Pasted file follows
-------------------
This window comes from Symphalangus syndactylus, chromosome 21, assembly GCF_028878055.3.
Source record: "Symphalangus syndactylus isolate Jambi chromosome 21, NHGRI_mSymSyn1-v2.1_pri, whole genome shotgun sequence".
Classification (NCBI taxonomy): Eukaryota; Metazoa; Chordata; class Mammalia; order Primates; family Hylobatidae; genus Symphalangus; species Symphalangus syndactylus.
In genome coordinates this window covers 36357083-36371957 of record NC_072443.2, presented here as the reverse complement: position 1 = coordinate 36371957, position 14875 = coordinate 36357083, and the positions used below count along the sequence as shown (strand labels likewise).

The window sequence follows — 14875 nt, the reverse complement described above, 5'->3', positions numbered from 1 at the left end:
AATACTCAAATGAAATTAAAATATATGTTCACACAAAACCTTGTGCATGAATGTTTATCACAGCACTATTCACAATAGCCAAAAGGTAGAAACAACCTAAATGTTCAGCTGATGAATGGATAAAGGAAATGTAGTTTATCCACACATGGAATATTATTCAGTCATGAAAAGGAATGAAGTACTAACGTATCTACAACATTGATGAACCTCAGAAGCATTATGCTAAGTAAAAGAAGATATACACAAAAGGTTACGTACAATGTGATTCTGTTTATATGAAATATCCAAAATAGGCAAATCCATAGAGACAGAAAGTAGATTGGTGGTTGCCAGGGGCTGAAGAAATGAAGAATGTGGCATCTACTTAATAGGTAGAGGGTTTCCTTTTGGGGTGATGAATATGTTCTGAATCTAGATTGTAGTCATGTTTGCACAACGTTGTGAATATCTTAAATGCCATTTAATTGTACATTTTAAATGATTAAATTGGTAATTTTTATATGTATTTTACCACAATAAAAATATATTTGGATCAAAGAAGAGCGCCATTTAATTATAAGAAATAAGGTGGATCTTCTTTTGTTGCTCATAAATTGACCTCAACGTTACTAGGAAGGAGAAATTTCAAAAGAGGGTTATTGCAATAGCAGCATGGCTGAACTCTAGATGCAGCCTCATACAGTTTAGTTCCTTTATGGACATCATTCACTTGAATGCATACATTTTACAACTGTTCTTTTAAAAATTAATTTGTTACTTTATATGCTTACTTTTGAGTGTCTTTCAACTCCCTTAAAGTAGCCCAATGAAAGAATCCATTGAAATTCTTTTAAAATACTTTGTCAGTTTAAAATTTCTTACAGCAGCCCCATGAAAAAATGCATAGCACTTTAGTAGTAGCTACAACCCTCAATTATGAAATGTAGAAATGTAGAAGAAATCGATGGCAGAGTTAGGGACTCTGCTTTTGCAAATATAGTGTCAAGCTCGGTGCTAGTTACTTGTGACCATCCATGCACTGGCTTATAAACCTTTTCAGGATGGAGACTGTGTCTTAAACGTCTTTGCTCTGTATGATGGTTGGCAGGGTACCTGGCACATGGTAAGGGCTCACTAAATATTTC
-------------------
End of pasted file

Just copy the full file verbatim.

This window comes from Symphalangus syndactylus, chromosome 21, assembly GCF_028878055.3.
Source record: "Symphalangus syndactylus isolate Jambi chromosome 21, NHGRI_mSymSyn1-v2.1_pri, whole genome shotgun sequence".
Classification (NCBI taxonomy): Eukaryota; Metazoa; Chordata; class Mammalia; order Primates; family Hylobatidae; genus Symphalangus; species Symphalangus syndactylus.
In genome coordinates this window covers 36357083-36371957 of record NC_072443.2, presented here as the reverse complement: position 1 = coordinate 36371957, position 14875 = coordinate 36357083, and the positions used below count along the sequence as shown (strand labels likewise).

The window sequence follows — 14875 nt, the reverse complement described above, 5'->3', positions numbered from 1 at the left end:
AATACTCAAATGAAATTAAAATATATGTTCACACAAAACCTTGTGCATGAATGTTTATCACAGCACTATTCACAATAGCCAAAAGGTAGAAACAACCTAAATGTTCAGCTGATGAATGGATAAAGGAAATGTAGTTTATCCACACATGGAATATTATTCAGTCATGAAAAGGAATGAAGTACTAACGTATCTACAACATTGATGAACCTCAGAAGCATTATGCTAAGTAAAAGAAGATATACACAAAAGGTTACGTACAATGTGATTCTGTTTATATGAAATATCCAAAATAGGCAAATCCATAGAGACAGAAAGTAGATTGGTGGTTGCCAGGGGCTGAAGAAATGAAGAATGTGGCATCTACTTAATAGGTAGAGGGTTTCCTTTTGGGGTGATGAATATGTTCTGAATCTAGATTGTAGTCATGTTTGCACAACGTTGTGAATATCTTAAATGCCATTTAATTGTACATTTTAAATGATTAAATTGGTAATTTTTATATGTATTTTACCACAATAAAAATATATTTGGATCAAAGAAGAGCGCCATTTAATTATAAGAAATAAGGTGGATCTTCTTTTGTTGCTCATAAATTGACCTCAACGTTACTAGGAAGGAGAAATTTCAAAAGAGGGTTATTGCAATAGCAGCATGGCTGAACTCTAGATGCAGCCTCATACAGTTTAGTTCCTTTATGGACATCATTCACTTGAATGCATACATTTTACAACTGTTCTTTTAAAAATTAATTTGTTACTTTATATGCTTACTTTTGAGTGTCTTTCAACTCCCTTAAAGTAGCCCAATGAAAGAATCCATTGAAATTCTTTTAAAATACTTTGTCAGTTTAAAATTTCTTACAGCAGCCCCATGAAAAAATGCATAGCACTTTAGTAGTAGCTACAACCCTCAATTATGAAATGTAGAAATGTAGAAGAAATCGATGGCAGAGTTAGGGACTCTGCTTTTGCAAATATAGTGTCAAGCTCGGTGCTAGTTACTTGTGACCATCCATGCACTGGCTTATAAACCTTTTCAGGATGGAGACTGTGTCTTAAACGTCTTTGCTCTGTATGATGGTTGGCAGGGTACCTGGCACATGGTAAGGGCTCACTAAATATTTC